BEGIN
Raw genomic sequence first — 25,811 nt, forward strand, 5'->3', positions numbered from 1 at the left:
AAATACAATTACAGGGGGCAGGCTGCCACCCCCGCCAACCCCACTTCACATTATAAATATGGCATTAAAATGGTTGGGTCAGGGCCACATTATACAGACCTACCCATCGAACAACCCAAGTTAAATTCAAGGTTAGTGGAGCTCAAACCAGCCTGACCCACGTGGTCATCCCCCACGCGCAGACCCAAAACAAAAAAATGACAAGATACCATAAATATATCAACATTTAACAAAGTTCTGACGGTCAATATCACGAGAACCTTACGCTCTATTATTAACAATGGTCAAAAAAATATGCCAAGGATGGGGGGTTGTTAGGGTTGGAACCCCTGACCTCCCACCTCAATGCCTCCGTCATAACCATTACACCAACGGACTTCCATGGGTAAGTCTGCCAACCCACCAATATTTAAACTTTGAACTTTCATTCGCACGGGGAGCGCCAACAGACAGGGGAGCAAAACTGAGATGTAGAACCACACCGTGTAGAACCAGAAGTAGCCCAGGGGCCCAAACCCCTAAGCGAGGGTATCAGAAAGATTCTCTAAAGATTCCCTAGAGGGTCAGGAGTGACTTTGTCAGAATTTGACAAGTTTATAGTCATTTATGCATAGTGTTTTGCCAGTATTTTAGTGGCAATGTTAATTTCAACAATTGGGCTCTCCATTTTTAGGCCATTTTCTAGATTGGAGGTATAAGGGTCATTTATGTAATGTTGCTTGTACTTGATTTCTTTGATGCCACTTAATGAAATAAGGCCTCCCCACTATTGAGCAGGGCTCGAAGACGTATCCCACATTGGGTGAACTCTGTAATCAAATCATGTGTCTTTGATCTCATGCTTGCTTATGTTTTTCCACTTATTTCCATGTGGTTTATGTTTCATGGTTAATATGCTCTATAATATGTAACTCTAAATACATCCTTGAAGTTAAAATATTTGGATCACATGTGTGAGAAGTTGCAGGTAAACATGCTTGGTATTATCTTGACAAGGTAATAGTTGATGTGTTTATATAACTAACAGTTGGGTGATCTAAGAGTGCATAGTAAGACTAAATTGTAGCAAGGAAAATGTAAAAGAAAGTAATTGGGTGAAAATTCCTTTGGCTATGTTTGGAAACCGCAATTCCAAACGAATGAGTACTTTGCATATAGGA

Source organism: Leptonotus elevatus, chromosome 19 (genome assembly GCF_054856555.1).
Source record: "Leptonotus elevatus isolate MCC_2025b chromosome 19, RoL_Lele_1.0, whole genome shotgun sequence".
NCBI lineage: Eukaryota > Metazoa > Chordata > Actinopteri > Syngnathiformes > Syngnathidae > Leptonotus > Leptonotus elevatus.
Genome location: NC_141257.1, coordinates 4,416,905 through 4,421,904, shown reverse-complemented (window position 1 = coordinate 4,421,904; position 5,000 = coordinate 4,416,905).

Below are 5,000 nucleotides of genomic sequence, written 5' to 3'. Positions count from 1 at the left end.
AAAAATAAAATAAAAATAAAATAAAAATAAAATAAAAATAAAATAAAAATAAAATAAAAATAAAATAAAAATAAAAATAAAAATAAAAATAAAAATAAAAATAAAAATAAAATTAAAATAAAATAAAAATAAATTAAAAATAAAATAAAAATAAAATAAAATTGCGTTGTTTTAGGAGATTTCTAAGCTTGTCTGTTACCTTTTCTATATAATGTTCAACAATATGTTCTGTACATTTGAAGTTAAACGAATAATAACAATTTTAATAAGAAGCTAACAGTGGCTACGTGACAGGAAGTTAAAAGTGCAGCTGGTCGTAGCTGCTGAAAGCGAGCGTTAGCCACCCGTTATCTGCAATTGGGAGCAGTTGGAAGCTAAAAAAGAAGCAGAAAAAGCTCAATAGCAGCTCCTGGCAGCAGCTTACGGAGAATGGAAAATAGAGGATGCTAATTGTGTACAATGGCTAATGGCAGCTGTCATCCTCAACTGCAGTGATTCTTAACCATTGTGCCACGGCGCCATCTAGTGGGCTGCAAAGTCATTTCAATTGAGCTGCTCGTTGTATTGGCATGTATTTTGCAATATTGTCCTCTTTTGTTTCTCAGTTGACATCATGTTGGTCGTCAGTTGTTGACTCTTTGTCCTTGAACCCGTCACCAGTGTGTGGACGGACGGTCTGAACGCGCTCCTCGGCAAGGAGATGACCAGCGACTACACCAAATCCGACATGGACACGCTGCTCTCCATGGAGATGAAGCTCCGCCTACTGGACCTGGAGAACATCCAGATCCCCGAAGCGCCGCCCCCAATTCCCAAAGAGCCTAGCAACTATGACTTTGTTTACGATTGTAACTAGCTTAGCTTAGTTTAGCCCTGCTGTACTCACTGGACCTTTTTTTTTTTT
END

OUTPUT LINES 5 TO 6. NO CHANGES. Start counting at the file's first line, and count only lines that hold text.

NCBI lineage: Eukaryota > Metazoa > Chordata > Actinopteri > Syngnathiformes > Syngnathidae > Leptonotus > Leptonotus elevatus.
Genome location: NC_141257.1, coordinates 4,416,905 through 4,421,904, shown reverse-complemented (window position 1 = coordinate 4,421,904; position 5,000 = coordinate 4,416,905).